A HISTORY OF VIANOVA
WORLD WAR I
While the Nortons are in London, World War I breaks out. London becomes increasingly crowded with Allied soldiers.
Ralph distributes evangelism leaflets to the soldiers and organises meetings for the soldiers who are ready to cross the Channel to the battlefield in Flanders.
The Nortons' hotel room in London becomes a drop-in centre for Belgian soldiers. Edith reads to the young men from the Bible, washes their socks and repairs their clothes.
The soldiers come out of the trenches, and the contrast with this loving environment is enormous. Many soldiers make a choice for the Lord in this hotel room. Later on, the hotel room is replaced by a real drop-in centre in the heart of London.
BELGIAN EVANGELICAL MISSION
After the war, God leads the Nortons to Belgium where they open their new headquarters in Brussels. The Belgian Evangelical Mission (BEM) is born. Soon the BEM starts planting churches.
EVANGELISM WAGON - BOOKSTORE
A large evangelism wagon drives through the country. The wagon has a folding platform from which the gospel is preached.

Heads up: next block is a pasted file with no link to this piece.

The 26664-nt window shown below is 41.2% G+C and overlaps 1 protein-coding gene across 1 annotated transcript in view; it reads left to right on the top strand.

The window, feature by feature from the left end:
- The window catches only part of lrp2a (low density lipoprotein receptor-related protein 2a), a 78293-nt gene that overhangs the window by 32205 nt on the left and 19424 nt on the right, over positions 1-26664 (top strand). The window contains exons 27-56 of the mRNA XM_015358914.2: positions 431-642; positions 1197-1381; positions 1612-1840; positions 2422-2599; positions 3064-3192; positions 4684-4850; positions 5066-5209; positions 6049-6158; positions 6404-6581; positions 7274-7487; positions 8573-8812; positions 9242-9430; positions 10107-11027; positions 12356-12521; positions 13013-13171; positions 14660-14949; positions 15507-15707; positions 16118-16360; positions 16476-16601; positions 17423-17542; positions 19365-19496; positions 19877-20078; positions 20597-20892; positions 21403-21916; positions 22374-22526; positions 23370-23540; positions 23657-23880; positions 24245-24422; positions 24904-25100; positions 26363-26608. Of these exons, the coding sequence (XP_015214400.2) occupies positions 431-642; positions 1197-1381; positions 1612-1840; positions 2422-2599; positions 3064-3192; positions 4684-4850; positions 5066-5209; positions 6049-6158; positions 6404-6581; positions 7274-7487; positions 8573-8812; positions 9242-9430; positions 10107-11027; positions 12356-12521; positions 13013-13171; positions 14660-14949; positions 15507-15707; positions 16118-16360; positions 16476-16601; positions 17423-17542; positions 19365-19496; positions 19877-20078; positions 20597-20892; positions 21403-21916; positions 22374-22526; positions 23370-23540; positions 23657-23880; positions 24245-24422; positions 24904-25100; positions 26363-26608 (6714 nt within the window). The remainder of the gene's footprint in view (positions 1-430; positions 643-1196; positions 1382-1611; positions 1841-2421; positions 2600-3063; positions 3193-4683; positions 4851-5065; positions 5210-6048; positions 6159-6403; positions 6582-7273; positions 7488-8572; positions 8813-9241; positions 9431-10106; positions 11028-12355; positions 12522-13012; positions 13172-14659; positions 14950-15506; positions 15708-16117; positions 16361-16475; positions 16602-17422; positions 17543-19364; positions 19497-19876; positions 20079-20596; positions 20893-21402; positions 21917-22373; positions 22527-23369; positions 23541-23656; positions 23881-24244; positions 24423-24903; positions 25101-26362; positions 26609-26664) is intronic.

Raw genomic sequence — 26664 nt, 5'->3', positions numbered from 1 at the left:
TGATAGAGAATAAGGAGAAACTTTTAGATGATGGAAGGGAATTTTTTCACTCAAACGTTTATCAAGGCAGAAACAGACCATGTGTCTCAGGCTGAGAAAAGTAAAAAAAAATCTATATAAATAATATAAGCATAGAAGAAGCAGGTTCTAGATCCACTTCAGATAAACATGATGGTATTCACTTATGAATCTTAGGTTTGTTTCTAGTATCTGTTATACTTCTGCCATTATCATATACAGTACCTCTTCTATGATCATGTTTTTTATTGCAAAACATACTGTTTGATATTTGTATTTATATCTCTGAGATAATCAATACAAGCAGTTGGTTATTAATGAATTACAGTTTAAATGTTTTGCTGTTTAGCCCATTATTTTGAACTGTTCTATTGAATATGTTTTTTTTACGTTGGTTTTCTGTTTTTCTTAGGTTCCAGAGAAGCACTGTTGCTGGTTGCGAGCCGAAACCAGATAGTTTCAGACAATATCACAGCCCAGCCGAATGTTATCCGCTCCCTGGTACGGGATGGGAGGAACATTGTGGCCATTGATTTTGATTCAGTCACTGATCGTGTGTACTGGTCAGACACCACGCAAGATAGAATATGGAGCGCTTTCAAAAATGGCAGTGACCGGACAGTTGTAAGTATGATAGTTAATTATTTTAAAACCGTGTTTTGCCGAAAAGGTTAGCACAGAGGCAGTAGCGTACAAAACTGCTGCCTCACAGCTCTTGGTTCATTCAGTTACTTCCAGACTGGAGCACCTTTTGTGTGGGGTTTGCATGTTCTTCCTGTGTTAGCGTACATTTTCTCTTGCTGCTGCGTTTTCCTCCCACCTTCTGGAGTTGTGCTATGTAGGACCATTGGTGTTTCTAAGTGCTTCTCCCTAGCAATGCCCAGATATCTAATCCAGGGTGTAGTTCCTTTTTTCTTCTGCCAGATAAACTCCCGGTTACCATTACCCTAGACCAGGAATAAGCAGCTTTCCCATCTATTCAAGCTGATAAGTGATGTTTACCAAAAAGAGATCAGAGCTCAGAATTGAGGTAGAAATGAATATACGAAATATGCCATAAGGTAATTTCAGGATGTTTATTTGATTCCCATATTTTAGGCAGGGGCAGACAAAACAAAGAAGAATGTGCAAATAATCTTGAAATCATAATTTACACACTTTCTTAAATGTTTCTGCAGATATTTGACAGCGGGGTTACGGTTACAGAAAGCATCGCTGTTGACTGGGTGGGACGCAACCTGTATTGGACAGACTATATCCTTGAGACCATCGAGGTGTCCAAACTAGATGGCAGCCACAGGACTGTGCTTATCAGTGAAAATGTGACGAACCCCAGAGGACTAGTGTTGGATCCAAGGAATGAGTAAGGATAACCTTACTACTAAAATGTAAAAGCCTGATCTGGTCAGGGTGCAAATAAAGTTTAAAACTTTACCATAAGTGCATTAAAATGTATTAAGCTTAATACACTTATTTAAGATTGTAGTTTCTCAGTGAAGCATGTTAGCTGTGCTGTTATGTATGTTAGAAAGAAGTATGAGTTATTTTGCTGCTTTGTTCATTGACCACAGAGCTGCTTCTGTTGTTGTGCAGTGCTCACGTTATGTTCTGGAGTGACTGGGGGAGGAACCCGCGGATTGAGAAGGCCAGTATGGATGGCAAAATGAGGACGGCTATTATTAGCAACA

The BEM starts selling Bibles, because these are hard to come by in Belgium. Over the years, this grows into the Christian bookstores "Het Goede Boek" and "Le Bon Livre".
WORLD WAR II
Many people flee the country or are called up to do their military service. A number of BEM workers also suffered this fate.
Halls where Christians gathered were destroyed by bombardments and the buildings could not be heated because of the fuel shortage. The membership of the churches declined and evangelistic activities were forbidden by the occupying forces.
THE MOBILE CHAPEL
The BEM builds a mobile chapel as a successor to the evangelism tents.
The chapel is a mobile army trailer that can be converted into a hall with 100 to 140 seats. Over the years the chapel visits almost every part of Belgium to proclaim the gospel.
A NEW WIND
Homer Payne becomes director and tries a different approach, strategically infusing a certain area with the gospel. He forms teams that stay in a certain place until every inhabitant has heard the gospel.
These campaigns are later refined by Brian Russell-Jones and Johan Lukasse.